This passionate and thought-provoking play highlights the fragile love affair between a white woman and a black man set against the shadow and horror of the South African apartheid.
It is hard not only for someone who lives in 2021 as well as being a white person to really comprehend just exactly how terrible living under the spectre of the South African apartheid would have been for so many people. However, Athol Fugard’s intensely vivid play does give a powerful insight into a situation experienced by many.
Statements After An Arrest Under the Immorality Act follows the story Frieda, a librarian and Errol who comes to the library to do research. The pair meet and fall in love – but this relationship is complicated in many ways not least for the fact that Frieda is white and Errol is black which under the Immorality Act meant that their relationship was not only forbidden but also illegal that led to imprisonment.
Through monologues and conversations between the pair, interspersed with vicious diatribes from Detective Sergeant J. Du Preez, Fugard’s writing effectively explores themes of racism and class. It is a script that is pacy and almost too frantic in places as it jumps from each perspective in a edgy way. The audience is constantly absorbed into this terrifying existence that Frieda and Errol live in because they love each other.
This is all powerfully brought to life through Diane Page’s direct and edgy production that ramps up the tension beautifully to highlight the feelings of anger, despair and pain that shine throughout.
Elsewhere, at first Niall McKeever’s set design is slightly bewildering: a deep hole in which the cast begin in but then don’t use often except to find themselves teetering on the edge – a subtle hint of how far they have to fall when their relationship is discovered. Elsewhere, Rajiv Pattani’s lighting design is by turns suitably haunting but then equally intense – particularly during the climatic scenes in which Frieda and Errol are discovered to be having a relationship – it enhances the tension nicely -as does Esther Kehinde Ajayo’s subtle but ever present pulsating sound design.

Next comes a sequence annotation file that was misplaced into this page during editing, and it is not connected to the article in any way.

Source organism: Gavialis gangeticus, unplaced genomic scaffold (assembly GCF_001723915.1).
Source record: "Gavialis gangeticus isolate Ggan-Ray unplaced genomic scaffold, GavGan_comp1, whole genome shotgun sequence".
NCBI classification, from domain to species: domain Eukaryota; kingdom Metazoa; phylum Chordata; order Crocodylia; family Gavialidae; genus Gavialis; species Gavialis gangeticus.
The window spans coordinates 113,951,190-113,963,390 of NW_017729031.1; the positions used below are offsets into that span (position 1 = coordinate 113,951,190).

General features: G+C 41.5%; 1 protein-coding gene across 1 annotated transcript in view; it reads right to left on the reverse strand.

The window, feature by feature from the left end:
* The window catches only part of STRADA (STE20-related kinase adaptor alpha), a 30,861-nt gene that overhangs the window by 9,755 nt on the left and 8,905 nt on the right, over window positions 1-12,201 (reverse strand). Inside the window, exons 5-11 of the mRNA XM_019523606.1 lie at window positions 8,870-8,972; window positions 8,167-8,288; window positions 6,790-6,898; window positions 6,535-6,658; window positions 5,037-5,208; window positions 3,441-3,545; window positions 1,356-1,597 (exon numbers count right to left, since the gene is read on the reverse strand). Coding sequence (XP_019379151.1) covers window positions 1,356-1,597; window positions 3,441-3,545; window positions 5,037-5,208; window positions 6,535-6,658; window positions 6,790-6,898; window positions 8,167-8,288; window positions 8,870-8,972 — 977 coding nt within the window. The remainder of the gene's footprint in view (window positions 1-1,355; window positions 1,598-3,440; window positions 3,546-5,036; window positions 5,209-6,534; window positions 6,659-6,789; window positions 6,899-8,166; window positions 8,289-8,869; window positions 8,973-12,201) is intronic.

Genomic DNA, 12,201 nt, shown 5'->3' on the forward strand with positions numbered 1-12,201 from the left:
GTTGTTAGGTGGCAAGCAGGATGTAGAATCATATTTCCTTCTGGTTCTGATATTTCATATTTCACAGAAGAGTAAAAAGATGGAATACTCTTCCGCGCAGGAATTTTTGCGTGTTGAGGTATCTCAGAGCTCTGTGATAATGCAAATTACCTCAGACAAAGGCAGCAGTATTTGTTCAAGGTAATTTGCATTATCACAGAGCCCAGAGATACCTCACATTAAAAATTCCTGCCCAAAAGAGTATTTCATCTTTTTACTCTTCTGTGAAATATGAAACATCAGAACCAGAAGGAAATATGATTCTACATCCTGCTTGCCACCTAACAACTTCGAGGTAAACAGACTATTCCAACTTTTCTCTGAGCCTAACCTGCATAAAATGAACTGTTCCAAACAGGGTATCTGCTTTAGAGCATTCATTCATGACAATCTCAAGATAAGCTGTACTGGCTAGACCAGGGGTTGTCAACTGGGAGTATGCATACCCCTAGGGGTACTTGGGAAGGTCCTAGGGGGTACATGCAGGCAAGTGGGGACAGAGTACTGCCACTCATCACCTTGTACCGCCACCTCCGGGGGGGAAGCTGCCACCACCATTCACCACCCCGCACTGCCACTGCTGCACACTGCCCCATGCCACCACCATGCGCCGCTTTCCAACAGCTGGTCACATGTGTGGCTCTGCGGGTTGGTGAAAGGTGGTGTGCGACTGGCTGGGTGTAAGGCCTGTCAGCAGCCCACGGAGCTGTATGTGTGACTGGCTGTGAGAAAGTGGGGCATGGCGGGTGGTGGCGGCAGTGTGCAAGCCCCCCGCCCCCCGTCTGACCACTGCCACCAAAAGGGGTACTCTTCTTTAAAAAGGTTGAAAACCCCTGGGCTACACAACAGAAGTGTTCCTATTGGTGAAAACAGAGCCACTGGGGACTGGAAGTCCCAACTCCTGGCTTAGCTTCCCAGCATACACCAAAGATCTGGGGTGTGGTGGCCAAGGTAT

At the centre of it all, the performances are all suitably impressive. In particular Shaq Taylor as Errol provides a dazzlingly powerful performance that is filled with passion, heart and anger to capture a character who is deeply thoughtful and intelligent. Every word that he utters takes the audience deeper into the way in which Errol thinks and is very cleverly conveyed that it is difficult not to be affected by it. Elsewhere, Scarlett Brookes as Frieda offers a delicate but heartfelt performance – capturing a character who is in so many ways a deeply lonely character looking for affection and connection. He character could have been explored more in the writing as knowing more about her background would give more context on how these two were drawn to each other. Richard Sutton as the Detective Sergeant is suitably vicious and disdainful that sends chills down the spine as he recounts how he and the police discovered Errol and Frieda’s relationship was discovered.
Overall, this is an electrifying production, which while could use some slowing down the pace on occasion leaves the audience with plenty to think about long after the show has finished.
By Emma Clarendon
Statements After an Arrest Under the Immorality Act continues to play at the Orange Tree Theatre until the 2nd October.